What is undisputed is that Mafe was undetected in the Assembly and its adjoining administrative building for more than a day, in spite of causing havoc and setting off dozens of alarms. There were almost 26 hours between him gaining entry and finally setting fire to the pile of boxes that started the conflagration.

The Secretary of Parliament, Xolile George, told the media that the fire could have been prevented or its extent at least limited, had critical but routine measures been in place. 

It’s clear from the investigation that Parliament did not meet minimum security standards, never mind those demanded of a complex designated as a National Key Point. There was no head of Parliamentary Protection Services, with the post remaining unfilled since 2015; to save money, PPS officers were not deployed at night, on public holidays and at weekends

The parliamentary investigation found a range of systems and maintenance failures that “significantly contributed to both the security breach and the failure to prevent and contain the fire”, including the height of the perimeter fence — which was supposed to have been upgraded in 2004 but wasn’t — and a complete absence of perimeter monitoring.

The entire precinct was a fire hazard because the Department of Public Works and Infrastructure had failed to maintain the building and its systems. There was “pervasive non-compliance with fire regulations and requirements”, including smoke detectors, exit doors, fire alarm panels, emergency notification systems, sprinkler systems, and the remote radio system.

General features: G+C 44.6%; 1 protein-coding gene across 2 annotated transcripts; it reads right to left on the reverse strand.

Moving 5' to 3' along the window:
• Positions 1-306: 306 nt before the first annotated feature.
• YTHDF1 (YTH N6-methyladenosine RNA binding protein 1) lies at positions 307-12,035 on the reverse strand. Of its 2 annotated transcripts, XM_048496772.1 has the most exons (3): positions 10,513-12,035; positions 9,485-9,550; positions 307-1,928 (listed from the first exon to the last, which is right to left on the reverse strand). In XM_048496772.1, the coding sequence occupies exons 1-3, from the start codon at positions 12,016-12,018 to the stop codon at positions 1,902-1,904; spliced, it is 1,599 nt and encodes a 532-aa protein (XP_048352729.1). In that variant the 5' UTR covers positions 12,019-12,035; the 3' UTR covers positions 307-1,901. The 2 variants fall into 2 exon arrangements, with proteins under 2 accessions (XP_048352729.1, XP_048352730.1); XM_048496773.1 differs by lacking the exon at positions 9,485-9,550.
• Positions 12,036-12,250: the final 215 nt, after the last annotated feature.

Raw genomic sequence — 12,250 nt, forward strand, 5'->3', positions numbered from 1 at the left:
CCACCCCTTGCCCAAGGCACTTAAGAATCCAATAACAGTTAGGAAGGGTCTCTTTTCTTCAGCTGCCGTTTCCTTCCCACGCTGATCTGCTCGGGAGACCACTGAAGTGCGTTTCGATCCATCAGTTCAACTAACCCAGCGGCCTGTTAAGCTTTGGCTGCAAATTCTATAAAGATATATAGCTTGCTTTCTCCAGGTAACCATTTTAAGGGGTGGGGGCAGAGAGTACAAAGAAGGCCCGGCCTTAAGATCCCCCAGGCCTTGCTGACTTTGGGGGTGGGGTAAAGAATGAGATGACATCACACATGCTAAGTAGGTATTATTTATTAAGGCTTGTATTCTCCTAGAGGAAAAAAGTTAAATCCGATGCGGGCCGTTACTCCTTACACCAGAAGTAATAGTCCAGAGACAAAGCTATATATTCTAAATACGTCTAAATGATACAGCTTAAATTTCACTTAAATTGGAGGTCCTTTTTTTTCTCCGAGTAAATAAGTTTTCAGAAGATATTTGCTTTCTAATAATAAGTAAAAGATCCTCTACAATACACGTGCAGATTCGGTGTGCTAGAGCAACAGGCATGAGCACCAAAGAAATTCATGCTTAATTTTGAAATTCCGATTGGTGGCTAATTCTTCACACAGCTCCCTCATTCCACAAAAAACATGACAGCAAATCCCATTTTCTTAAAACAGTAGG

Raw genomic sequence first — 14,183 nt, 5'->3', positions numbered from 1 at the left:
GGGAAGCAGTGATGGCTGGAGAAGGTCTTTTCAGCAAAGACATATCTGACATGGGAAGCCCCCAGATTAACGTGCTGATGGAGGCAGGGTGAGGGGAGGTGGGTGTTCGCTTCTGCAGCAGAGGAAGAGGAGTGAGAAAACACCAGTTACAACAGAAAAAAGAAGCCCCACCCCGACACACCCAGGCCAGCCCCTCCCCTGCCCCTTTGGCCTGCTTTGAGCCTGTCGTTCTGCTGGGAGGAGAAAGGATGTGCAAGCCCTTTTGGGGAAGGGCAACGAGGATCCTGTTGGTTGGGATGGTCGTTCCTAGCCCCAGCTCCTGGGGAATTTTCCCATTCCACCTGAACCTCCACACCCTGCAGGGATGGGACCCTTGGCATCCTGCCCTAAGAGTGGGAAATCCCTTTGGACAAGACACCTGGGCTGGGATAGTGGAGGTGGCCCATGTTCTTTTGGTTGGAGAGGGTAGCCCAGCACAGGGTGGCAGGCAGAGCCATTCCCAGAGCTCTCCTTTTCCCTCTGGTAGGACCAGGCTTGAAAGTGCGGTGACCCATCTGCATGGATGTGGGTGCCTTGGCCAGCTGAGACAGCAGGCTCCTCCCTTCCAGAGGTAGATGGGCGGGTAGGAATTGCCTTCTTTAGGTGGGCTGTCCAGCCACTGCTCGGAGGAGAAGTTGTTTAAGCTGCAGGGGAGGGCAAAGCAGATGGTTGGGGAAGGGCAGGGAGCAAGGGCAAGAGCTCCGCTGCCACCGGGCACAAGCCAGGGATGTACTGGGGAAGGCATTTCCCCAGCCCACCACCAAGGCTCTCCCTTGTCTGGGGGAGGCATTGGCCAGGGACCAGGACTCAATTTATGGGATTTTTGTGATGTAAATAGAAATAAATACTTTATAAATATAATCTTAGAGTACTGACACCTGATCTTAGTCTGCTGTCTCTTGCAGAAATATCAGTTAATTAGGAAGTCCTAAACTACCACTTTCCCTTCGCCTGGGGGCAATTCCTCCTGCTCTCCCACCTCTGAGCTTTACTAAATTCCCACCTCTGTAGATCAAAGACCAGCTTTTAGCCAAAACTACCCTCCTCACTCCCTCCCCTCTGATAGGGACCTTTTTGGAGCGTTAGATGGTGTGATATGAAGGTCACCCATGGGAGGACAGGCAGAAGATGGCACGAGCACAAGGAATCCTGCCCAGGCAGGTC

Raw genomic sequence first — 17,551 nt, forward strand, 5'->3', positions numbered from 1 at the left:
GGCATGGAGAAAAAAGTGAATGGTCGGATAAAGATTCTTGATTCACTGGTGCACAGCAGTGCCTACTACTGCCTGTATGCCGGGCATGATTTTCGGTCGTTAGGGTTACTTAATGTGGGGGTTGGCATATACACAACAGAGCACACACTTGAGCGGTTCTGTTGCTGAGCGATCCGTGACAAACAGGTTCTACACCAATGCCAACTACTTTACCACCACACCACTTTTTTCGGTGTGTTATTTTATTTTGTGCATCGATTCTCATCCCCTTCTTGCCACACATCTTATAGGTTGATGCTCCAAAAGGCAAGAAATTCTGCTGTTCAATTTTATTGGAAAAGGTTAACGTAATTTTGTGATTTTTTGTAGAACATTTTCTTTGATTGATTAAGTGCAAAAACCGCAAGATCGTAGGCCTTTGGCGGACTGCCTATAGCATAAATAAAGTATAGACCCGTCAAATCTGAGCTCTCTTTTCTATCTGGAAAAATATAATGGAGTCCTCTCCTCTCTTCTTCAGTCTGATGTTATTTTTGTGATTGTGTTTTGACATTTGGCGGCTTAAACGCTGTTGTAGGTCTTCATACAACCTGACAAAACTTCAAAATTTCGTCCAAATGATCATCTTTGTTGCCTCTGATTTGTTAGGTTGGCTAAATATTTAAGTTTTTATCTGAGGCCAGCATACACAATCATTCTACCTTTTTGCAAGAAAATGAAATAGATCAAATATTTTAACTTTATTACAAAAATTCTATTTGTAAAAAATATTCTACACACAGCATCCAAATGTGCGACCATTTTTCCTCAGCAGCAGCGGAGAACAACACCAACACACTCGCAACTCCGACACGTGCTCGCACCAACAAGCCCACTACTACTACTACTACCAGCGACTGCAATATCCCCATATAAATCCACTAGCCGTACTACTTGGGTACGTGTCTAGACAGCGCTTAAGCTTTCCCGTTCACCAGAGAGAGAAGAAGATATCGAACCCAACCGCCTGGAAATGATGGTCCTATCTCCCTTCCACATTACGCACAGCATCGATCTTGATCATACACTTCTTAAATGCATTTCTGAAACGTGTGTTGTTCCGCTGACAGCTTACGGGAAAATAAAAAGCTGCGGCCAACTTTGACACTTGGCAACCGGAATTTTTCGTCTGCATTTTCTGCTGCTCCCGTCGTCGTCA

With PPS completely absent at the time of the fire, all security was in the hands of four SA Police Service officers, it’s previously been reported. The two people in the control room — one of whom was shown on camera to be sleeping, while the other had headphones on — did not notice Mafe’s activities on CCTV nor did they respond to the multiple alarms. Following a SAPS disciplinary process, the full extent of their punishment, it appears, has been to be “redeployed” to other duties.

In short, none of the systems worked. No one has been held responsible and likely no one will. 

In the wake of the arson, the government promised accelerated repair, with work on the National Assembly to start in May 2022 for completion by the end of 2023, at an estimated cost of less than R1bn. The most recent official estimates are that the work, which has just started, will take at least four years and that the cost will be at least R2bn. 

Last year, during his State of the Nation address, Ramaphosa said that “for many, what happened in Parliament speaks to a broader devastation in our land.” For once, the president is right. 

And it’s this great incalculable — the true scale of the destruction of capacity and morality and accountability in South Africa — that the insurance actuaries most need to factor into their calculations. As do all of us. 

Follow WSM on Twitter @TheJaundicedEye